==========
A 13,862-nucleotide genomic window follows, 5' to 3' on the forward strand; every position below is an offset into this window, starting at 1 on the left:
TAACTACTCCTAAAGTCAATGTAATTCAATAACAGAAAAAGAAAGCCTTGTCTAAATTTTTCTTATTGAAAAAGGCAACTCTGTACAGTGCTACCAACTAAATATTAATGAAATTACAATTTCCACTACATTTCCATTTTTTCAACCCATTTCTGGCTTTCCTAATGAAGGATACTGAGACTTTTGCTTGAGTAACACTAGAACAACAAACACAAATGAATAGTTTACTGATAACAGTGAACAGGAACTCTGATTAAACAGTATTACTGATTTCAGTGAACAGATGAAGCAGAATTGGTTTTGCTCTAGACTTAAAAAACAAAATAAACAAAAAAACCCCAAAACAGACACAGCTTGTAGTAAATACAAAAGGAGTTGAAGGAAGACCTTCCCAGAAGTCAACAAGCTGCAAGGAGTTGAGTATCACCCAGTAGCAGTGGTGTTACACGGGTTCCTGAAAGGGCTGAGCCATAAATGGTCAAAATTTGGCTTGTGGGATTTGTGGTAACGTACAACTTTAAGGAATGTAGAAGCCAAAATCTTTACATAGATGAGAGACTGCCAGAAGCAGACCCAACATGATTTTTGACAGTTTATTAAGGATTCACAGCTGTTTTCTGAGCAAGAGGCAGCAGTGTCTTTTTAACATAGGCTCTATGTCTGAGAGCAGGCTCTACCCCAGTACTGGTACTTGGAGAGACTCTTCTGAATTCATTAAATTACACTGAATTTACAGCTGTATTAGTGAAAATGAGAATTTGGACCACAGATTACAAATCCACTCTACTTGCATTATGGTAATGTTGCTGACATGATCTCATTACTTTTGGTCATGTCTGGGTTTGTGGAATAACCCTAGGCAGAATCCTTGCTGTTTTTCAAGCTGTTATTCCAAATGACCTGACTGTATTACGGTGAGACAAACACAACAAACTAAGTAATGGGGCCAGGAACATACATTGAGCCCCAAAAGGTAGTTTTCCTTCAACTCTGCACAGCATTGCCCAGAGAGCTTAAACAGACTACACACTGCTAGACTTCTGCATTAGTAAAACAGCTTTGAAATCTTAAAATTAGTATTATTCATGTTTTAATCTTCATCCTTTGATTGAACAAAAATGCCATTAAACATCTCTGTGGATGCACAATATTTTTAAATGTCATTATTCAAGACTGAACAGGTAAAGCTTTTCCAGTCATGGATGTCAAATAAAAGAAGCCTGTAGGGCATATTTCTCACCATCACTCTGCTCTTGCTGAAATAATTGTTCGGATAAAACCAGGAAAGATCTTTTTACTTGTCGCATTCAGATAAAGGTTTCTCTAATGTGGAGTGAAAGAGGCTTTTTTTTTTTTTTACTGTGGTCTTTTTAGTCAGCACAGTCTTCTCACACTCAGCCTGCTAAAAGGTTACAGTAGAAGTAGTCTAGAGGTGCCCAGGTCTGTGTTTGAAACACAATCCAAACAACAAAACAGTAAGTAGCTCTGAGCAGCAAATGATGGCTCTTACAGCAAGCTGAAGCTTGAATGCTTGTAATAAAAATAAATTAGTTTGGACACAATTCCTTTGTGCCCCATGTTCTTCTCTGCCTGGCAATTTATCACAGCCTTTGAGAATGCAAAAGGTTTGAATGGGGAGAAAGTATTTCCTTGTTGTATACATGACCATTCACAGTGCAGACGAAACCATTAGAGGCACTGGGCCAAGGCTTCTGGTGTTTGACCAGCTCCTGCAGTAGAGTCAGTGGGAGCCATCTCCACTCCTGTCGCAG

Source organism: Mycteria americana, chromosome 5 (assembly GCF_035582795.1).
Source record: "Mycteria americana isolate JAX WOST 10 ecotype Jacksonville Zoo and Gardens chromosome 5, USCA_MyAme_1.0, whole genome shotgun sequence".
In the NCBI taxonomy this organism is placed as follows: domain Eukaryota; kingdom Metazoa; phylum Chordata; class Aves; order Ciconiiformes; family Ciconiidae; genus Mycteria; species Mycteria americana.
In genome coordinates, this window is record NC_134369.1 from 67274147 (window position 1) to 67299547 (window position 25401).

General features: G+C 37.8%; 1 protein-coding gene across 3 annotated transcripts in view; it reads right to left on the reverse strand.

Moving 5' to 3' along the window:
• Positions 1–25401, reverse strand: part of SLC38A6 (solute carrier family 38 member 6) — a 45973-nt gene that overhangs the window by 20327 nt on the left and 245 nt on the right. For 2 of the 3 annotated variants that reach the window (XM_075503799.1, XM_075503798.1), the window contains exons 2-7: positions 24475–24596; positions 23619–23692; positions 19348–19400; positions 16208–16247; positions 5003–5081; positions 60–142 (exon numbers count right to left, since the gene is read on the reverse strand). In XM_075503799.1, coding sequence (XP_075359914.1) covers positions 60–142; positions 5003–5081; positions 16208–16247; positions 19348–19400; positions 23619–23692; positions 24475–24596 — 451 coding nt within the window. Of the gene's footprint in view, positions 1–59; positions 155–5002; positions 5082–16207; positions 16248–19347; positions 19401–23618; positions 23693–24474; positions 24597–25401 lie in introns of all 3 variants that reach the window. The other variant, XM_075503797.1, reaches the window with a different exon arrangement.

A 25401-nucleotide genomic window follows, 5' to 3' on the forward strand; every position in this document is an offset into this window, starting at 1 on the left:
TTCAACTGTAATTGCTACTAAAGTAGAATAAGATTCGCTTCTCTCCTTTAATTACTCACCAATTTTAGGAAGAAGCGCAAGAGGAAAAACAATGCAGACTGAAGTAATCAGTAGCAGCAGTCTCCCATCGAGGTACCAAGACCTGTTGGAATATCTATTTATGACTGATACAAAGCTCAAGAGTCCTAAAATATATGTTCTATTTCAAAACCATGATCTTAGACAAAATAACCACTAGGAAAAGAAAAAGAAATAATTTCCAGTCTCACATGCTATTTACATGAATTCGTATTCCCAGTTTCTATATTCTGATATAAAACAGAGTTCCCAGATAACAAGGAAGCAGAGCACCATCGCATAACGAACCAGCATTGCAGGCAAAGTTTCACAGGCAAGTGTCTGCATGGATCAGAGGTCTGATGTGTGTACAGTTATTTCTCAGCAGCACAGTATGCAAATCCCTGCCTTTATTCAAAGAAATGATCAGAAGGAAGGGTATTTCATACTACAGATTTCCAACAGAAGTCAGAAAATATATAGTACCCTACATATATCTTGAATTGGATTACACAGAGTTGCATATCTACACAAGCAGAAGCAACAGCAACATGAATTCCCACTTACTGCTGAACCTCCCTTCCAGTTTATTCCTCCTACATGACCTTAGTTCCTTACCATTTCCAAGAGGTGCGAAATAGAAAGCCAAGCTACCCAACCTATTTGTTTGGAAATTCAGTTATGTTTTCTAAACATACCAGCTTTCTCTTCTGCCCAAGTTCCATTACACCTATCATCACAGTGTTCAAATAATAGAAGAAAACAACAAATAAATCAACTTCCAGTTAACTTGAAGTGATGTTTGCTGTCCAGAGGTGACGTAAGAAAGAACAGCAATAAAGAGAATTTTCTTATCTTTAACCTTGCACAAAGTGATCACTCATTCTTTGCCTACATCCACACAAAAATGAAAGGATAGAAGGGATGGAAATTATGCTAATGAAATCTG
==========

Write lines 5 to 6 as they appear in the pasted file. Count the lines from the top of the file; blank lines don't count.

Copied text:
In the NCBI taxonomy this organism is placed as follows: domain Eukaryota; kingdom Metazoa; phylum Chordata; class Aves; order Ciconiiformes; family Ciconiidae; genus Mycteria; species Mycteria americana.
In genome coordinates, this window is record NC_134369.1 from 67274147 (window position 1) to 67299547 (window position 25401).